Theory and Practice
Ross Ryan

Of the several changes we have made for this Spring 2009 issue, perhaps the most significant is the creation of a full pdf copy available here. This has allowed us to standardize certain key elements across the journal, especially pagination. Feel free to download a copy, save it, and send it along to your contacts – we are fully committed to the principles of open access and collaborative scholarship. 

Like all interdisciplinary fields, peace and conflict studies is characterized by the interplay of theoretical perspectives and academic conventions  -- the overall effect of which, we hope, is a dialogue unconstrained by the traditional boundaries of academia, flexible enough to forward meaningful analyses for the practical improvement of human society through peace and justice. In addition, the point of intersection between theory and practice has become particularly important to the field, and to the work we do at the University for Peace, as theoretical discussions between disciplines are increasingly tested and developed by the work of peace practitioners.       

Our Spring 2009 issue of the Peace and Conflict Review reflects this growing interaction between theorists and practitioners, addressing philosophical issues of methodology and socio-political analysis as well as practical ways for protecting human rights and facilitating sustainable and equitable development.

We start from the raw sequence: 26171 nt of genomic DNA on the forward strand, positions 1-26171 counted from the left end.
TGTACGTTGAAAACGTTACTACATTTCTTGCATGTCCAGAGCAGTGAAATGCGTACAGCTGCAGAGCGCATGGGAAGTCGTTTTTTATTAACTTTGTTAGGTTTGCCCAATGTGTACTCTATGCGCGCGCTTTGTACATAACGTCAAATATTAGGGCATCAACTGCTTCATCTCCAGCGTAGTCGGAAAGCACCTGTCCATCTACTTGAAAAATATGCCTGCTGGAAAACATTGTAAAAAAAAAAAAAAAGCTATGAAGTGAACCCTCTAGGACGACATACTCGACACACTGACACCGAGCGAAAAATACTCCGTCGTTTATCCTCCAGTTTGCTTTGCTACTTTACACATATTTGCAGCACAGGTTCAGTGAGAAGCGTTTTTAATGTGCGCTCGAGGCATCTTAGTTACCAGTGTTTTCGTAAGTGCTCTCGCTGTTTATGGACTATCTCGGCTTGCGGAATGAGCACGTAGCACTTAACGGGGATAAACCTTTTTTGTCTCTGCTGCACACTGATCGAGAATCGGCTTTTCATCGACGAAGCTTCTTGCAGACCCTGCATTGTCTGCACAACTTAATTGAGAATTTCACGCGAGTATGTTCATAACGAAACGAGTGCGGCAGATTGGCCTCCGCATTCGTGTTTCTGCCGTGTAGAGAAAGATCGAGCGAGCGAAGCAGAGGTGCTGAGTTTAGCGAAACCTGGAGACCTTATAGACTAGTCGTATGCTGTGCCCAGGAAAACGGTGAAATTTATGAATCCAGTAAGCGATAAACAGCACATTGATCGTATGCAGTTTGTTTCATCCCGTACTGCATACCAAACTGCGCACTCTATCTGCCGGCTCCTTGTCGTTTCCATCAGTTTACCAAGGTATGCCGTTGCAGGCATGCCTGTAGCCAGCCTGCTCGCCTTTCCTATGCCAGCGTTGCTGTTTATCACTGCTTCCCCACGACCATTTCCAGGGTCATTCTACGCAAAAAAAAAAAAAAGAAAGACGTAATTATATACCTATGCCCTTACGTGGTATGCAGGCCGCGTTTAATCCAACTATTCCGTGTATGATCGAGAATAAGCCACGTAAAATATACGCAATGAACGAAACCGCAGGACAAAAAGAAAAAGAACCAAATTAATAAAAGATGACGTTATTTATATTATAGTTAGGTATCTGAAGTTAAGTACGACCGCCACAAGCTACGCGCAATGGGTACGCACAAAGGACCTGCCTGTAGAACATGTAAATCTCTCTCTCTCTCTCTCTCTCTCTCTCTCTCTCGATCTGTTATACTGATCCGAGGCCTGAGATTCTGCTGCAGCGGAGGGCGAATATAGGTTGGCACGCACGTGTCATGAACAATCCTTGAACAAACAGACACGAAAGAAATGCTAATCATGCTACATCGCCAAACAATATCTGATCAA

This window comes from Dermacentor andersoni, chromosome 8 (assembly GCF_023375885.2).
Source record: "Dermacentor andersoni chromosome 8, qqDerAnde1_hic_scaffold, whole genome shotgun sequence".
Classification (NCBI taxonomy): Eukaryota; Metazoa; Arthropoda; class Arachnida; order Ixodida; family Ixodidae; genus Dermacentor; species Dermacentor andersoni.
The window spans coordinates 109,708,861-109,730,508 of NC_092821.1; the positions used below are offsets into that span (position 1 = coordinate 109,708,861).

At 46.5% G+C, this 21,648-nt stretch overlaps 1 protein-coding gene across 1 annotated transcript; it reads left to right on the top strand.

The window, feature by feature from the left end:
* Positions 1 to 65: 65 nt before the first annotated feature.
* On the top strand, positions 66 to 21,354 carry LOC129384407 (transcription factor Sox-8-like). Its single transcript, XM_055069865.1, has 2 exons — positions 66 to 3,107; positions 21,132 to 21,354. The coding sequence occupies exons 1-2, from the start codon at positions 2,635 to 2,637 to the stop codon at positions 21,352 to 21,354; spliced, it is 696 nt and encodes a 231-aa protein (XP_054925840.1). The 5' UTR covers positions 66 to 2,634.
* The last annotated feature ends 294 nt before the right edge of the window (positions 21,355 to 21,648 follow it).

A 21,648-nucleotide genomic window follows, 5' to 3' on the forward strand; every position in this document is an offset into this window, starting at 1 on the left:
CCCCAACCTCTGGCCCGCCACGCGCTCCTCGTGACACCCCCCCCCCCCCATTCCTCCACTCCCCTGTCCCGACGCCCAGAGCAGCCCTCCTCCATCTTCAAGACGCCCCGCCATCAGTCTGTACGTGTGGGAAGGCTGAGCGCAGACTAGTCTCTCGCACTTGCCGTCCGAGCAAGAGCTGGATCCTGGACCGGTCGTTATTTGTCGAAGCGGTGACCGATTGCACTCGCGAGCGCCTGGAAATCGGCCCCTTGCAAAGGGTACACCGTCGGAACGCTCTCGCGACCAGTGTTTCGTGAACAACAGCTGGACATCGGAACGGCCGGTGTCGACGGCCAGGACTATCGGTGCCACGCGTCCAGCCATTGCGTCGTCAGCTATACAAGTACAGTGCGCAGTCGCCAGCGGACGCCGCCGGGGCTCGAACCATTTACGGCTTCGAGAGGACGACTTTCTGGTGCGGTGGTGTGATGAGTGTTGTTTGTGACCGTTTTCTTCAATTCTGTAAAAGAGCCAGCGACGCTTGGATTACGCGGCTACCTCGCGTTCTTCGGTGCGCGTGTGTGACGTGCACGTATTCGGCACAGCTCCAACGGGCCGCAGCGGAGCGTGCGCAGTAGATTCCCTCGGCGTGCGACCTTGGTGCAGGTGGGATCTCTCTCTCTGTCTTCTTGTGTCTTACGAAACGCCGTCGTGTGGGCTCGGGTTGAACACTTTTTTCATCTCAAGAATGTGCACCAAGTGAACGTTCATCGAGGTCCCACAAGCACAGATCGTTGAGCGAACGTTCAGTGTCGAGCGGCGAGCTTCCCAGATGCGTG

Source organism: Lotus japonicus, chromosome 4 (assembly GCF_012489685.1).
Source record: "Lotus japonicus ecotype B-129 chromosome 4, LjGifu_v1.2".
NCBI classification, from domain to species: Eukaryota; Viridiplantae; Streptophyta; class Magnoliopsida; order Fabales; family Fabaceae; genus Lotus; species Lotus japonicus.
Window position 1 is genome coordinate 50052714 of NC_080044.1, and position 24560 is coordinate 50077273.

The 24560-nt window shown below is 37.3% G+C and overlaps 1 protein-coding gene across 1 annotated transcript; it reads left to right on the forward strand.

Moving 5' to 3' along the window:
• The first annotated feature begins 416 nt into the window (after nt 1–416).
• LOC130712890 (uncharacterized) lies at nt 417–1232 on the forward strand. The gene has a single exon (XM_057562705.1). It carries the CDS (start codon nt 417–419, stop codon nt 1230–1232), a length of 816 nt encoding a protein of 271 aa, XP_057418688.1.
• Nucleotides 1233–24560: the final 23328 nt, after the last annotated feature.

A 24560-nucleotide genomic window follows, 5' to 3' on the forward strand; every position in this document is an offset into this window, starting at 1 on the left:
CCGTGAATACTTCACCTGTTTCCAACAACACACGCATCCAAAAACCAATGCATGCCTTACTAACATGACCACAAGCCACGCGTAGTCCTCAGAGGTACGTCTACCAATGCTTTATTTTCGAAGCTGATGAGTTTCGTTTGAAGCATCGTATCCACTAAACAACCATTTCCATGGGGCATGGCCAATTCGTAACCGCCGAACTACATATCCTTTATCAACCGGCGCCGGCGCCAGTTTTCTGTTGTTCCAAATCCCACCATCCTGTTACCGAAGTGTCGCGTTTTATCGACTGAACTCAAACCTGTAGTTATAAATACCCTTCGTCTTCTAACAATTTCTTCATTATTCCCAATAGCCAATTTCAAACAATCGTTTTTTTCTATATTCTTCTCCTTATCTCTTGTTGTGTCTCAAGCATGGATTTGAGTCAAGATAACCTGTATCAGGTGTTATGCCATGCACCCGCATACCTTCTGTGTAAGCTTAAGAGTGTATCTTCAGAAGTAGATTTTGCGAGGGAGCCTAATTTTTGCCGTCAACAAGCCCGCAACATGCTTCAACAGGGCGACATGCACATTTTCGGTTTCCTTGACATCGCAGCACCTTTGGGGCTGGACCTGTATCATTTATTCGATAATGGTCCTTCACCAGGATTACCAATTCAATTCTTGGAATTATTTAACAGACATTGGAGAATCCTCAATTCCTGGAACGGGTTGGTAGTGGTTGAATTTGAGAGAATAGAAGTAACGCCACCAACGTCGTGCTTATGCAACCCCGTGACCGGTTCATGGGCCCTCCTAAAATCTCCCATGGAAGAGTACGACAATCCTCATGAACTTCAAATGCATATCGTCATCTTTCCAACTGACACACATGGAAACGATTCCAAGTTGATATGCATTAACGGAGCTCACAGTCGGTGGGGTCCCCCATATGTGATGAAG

Eric Brahm’s conceptual review of Truth Commissions, described as a “brush clearing contribution to the field” by one reviewer, is a theoretical piece written with an ease and accessibility that is rare among legal scholars. To this effect, Brahm’s article offers a thoughtful discussion of the confusion around various processes claiming to be “truth commissions”, the interests behind such claims, and some helpful suggestions for clarifying scholarship on the issue.


Continuing the legal discussion, and addressing specific questions about how national legislation can be used to pursue justice beyond national boundaries and the responsibilities on states imposed by international law, Craig Brannagan presents a tightly researched and practical argument for using Canadian civil law to answer allegations of human rights abuses facilitated by the actions of Canadian corporations abroad. Brannagan illustrates his argument with an ongoing suit in the Quebec Superior Court, filed on behalf of citizens in the Palestinian village of Bil’in who have been negatively affected by the Israeli separation barrier in the West Bank.


Swinging the pendulum even further towards the practical, Shastry Njeru speaks to the immense potential of information and communication technology to connect and empower segments of society that have been divided and displaced by conflict – focusing especially gender and peacebuilding in Africa. Challenging the gender stereotypes that have complicated women’s access to information technology in the past, Njeru calls for greater equality of access and education so as to coordinate and support the efforts of all peacemakers, regardless of sex or location.

Our final article of this issue, Daniela Corti and Ashok Swain’s analysis of the entangled US-led wars on drugs and terror in Afghanistan, challenges the logic behind forced eradication policies in that country and argues persuasively for an informed policy of illicit drug control that recognizes the livelihood concerns of Afghans and the broader security dynamics of the region.  

As always, submissions and feedback from our readers are highly encouraged, and should be directed to


Ross Ryan

Managing Editor

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